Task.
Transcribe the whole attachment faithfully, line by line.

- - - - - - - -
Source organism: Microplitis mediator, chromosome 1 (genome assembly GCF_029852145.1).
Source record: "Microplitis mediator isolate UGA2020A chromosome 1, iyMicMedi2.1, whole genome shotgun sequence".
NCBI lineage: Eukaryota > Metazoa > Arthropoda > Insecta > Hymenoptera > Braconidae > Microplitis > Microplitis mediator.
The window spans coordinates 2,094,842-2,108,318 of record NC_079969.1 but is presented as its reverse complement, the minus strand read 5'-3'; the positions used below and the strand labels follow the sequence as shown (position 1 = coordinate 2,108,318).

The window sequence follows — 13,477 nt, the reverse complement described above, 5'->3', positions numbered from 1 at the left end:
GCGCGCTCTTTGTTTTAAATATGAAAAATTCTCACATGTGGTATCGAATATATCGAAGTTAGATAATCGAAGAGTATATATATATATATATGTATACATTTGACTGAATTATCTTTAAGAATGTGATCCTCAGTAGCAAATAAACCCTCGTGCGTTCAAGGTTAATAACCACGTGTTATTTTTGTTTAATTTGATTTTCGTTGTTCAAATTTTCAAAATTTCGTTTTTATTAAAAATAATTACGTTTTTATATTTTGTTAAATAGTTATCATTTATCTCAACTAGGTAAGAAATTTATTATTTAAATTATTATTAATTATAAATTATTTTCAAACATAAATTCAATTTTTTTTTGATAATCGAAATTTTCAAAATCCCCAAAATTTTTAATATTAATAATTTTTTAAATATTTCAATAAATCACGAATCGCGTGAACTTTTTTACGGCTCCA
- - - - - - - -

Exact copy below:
Source organism: Microplitis mediator, chromosome 1 (genome assembly GCF_029852145.1).
Source record: "Microplitis mediator isolate UGA2020A chromosome 1, iyMicMedi2.1, whole genome shotgun sequence".
NCBI lineage: Eukaryota > Metazoa > Arthropoda > Insecta > Hymenoptera > Braconidae > Microplitis > Microplitis mediator.
The window spans coordinates 2,094,842-2,108,318 of record NC_079969.1 but is presented as its reverse complement, the minus strand read 5'-3'; the positions used below and the strand labels follow the sequence as shown (position 1 = coordinate 2,108,318).

The window sequence follows — 13,477 nt, the reverse complement described above, 5'->3', positions numbered from 1 at the left end:
GCGCGCTCTTTGTTTTAAATATGAAAAATTCTCACATGTGGTATCGAATATATCGAAGTTAGATAATCGAAGAGTATATATATATATATATGTATACATTTGACTGAATTATCTTTAAGAATGTGATCCTCAGTAGCAAATAAACCCTCGTGCGTTCAAGGTTAATAACCACGTGTTATTTTTGTTTAATTTGATTTTCGTTGTTCAAATTTTCAAAATTTCGTTTTTATTAAAAATAATTACGTTTTTATATTTTGTTAAATAGTTATCATTTATCTCAACTAGGTAAGAAATTTATTATTTAAATTATTATTAATTATAAATTATTTTCAAACATAAATTCAATTTTTTTTTGATAATCGAAATTTTCAAAATCCCCAAAATTTTTAATATTAATAATTTTTTAAATATTTCAATAAATCACGAATCGCGTGAACTTTTTTACGGCTCCA